LEAP INTO THE FUTURE, AND SHOOT BACK TO THE PAST H. G. Wells’s seminal short story “The Time Machine,” published in 1895, provided the springboard for modern science fiction’s time travel explosion. Responding to their own fascination with the subject, the greatest visionary writers of the twentieth century penned some of their finest stories. Here are eighteen of the most exciting tales ever told, including “Time’s Arrow” In Arthur C. Clarke’s classic, two brilliant physicists finally crack the mystery of time travel—with appalling consequences. “Death Ship” Richard Matheson, author of Somewhere in Time, unveils a chilling scenario concerning three astronauts who stumble upon the conundrum of past and future. “Yesterday was Monday” If all the world’s a stage, Theodore Sturgeon’s compelling tale follows the odyssey of an ordinary joe who winds up backstage. “Rainbird” R.A. Lafferty reflects on what might have been in this brainteaser about an inventor so brilliant that he invents himself right out of existence. “Timetipping” What if everyone time-traveled except you? Jack Dann provides some surprising answers in this literary gem. . . . as well as stories by Poul Anderson • L. Sprague de Camp • Joe Haldeman • John Kessel • Nancy Kress • Henry Kuttner • Ursula K. Le Guin • Larry Niven • Charles Sheffield • Robert Silverberg • Connie Willis By turns frightening, puzzling, and fantastic, these stories engage us in situations that may one day break free of the bonds of fantasy . . . to enter the realm of the future: our future. Note: "A Sound of Thunder" by Ray Bradbury and "I'm Scared" by Jack Finney are not included in this edition.
How can I fix the old car sitting in my grandmother's barn? Could marital tips from a century ago teach us a thing or two? Where did Finns want to go on holiday at the turn of the 20th century? The answers may be found in the Digital Ephemera Collection of the National Library of Finland. This extensive, historically valuable and rare collection tells the tale of everyday life in Finland from the early 19th century. Travel brochures in different languages transport the reader to the travel routes and destinations of the early 20th century. Publications issued by different groups and organizations can be found in Finnish and Swedish, but also in English, German, French, Russian and even Esperanto. The sub collections of the Anthology are: 1. Travelling in Finland 2. Towns and Travel Routes 3. Lapland 4. Travelling out of Finland.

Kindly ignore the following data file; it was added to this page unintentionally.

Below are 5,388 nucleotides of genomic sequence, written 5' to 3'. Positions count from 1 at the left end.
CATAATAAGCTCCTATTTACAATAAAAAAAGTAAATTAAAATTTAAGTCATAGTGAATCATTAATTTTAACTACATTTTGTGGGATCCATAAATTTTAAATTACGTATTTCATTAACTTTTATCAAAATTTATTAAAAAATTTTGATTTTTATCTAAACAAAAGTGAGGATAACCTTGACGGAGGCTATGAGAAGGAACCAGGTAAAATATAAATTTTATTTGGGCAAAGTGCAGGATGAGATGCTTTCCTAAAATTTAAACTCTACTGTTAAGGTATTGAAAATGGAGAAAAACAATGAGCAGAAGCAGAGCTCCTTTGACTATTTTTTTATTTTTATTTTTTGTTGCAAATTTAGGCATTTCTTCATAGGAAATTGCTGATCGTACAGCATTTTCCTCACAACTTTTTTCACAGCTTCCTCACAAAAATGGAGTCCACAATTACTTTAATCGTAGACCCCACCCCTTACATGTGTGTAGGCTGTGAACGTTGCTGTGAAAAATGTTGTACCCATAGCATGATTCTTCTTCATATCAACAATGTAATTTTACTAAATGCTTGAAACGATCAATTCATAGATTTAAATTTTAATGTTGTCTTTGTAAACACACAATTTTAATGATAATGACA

During the last century, writers as diverse as William Golding, Henry Miller, Lawrence Durrell, Evelyn Waugh, Virginia Woolf, and Laurie Lee, were captivated by Greece. They were joined in their production of travel accounts by hundreds of lesser-known authors. This book exposes how the responses of travellers were conditioned by much more than their own opinions and personalities. The British education system, classical scholarship, and the heroism demonstrated by the Greeks during the Nazi invasion of their country, all contributed to shaping travel narratives. The author analyses the way in which all of the major archaeological sites were described—including the Athenian Acropolis, Delphi, Olympia, Heinrich Schliemann’s Mycenae, and Sir Arthur Evans’ Knossos in Crete. The representation of the modern Greek people, particularly in the period after the Second World War, is also explored at length. Viewed as relics of the past, the Greeks in literature were given the qualities and appearance of their ancestors. David Wills shows how in the hands of twentieth century travel writers, Greece became less a modern country, and more a mirror of antiquity. This book is essential reading for all who are interested in the history of travel and tourism, reception of the classical past, and recent Greek history.
This is the biography of Brian Cameron Gregson, a self-starter who became a sought-after designer and engineer, a man who used his success at work to finance his love of travel, a man who saw many changes in his life, from a childhood in the blitz in London, to an apprenticeship in the railway, followed by National Service, and finally a profession in engineering and design.In a time when it was easy to obtain gainful employment, Brian moved easily from one workplace to another, gathering experience wherever he went, in demand by such companies as Ford, Dodge Trucks and General Motors in the U.S.This book with its lively descriptions of life in the stream locomotive repair workshops and anecdotes about National Service, evokes by-gone era, a time before the threat of terrorism, when you could emigrate to Commonwealth countries without even the promise of employment when you arrived, or set off alone in a car and travel the world.It was an interesting life, one worth recording, and so in his own words, as narrated to his cousin Bethany Askew, Brian passes on his life story to us.
The author recounts his life growing up in a small California town in the 1940s, serving in the Army and in the U.S. Foreign Service, on to Harvard University and becoming company President. Along the way he tells delightful and humorous stories about growing up, meeting and wedding the love of his life and his travels in 81 countries. He has exprienced more of the world than most of us and the reader travels with the author as he experiences life and explores our world. His often-adventurous life and his thought-provoking reflections on life and history, on love and grief -- and the powerful epilogue -- provide an interesting reading experience. The author is a gifted writer who conveys the joy -- and the anguish -- of life recounted with humility and gratitude. His other books are: A Journey Through Grief: Notes from a Foreign Country (ISBN: 1-4140-0283-1), A Voice of the Old West: Annie Beatrice McGee (ISBN: 1-4208-2013-3) and A Branch of a Tree: A McGee Family in History (ISBN: 978-1-4275-3126-7).